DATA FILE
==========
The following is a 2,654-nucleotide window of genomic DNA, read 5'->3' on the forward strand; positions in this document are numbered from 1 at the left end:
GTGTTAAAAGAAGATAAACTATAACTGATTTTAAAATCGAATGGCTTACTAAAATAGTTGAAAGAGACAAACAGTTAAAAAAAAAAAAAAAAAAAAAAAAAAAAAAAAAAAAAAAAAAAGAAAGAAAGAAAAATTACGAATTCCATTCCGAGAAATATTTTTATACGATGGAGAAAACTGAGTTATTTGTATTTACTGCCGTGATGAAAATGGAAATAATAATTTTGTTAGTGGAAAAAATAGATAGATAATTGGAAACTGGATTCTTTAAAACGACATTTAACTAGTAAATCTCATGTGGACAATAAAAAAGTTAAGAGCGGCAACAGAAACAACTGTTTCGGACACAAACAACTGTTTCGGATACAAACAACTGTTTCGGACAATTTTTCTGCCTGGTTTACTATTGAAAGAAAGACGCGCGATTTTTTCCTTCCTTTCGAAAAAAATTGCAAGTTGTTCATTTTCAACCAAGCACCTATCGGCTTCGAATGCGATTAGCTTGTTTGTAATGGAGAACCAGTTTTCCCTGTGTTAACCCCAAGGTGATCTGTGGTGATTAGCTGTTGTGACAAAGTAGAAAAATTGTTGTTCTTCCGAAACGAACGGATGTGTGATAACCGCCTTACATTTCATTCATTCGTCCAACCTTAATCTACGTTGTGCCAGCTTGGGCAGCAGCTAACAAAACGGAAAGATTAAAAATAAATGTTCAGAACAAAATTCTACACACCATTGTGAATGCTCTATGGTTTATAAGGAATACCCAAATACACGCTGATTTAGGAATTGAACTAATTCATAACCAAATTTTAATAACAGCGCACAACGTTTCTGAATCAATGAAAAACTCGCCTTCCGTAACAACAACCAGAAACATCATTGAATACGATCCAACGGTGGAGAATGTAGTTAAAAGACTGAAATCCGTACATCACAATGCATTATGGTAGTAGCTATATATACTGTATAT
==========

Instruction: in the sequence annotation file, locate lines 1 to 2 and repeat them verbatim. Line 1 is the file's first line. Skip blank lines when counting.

The following is a 2,654-nucleotide window of genomic DNA, read 5'->3' on the forward strand; positions in this document are numbered from 1 at the left end:
GTGTTAAAAGAAGATAAACTATAACTGATTTTAAAATCGAATGGCTTACTAAAATAGTTGAAAGAGACAAACAGTTAAAAAAAAAAAAAAAAAAAAAAAAAAAAAAAAAAAAAAAAAAAGAAAGAAAGAAAAATTACGAATTCCATTCCGAGAAATATTTTTATACGATGGAGAAAACTGAGTTATTTGTATTTACTGCCGTGATGAAAATGGAAATAATAATTTTGTTAGTGGAAAAAATAGATAGATAATTGGAAACTGGATTCTTTAAAACGACATTTAACTAGTAAATCTCATGTGGACAATAAAAAAGTTAAGAGCGGCAACAGAAACAACTGTTTCGGACACAAACAACTGTTTCGGATACAAACAACTGTTTCGGACAATTTTTCTGCCTGGTTTACTATTGAAAGAAAGACGCGCGATTTTTTCCTTCCTTTCGAAAAAAATTGCAAGTTGTTCATTTTCAACCAAGCACCTATCGGCTTCGAATGCGATTAGCTTGTTTGTAATGGAGAACCAGTTTTCCCTGTGTTAACCCCAAGGTGATCTGTGGTGATTAGCTGTTGTGACAAAGTAGAAAAATTGTTGTTCTTCCGAAACGAACGGATGTGTGATAACCGCCTTACATTTCATTCATTCGTCCAACCTTAATCTACGTTGTGCCAGCTTGGGCAGCAGCTAACAAAACGGAAAGATTAAAAATAAATGTTCAGAACAAAATTCTACACACCATTGTGAATGCTCTATGGTTTATAAGGAATACCCAAATACACGCTGATTTAGGAATTGAACTAATTCATAACCAAATTTTAATAACAGCGCACAACGTTTCTGAATCAATGAAAAACTCGCCTTCCGTAACAACAACCAGAAACATCATTGAATACGATCCAACGGTGGAGAATGTAGTTAAAAGACTGAAATCCGTACATCACAATGCATTATGGTAGTAGCTATATATACTGTATAT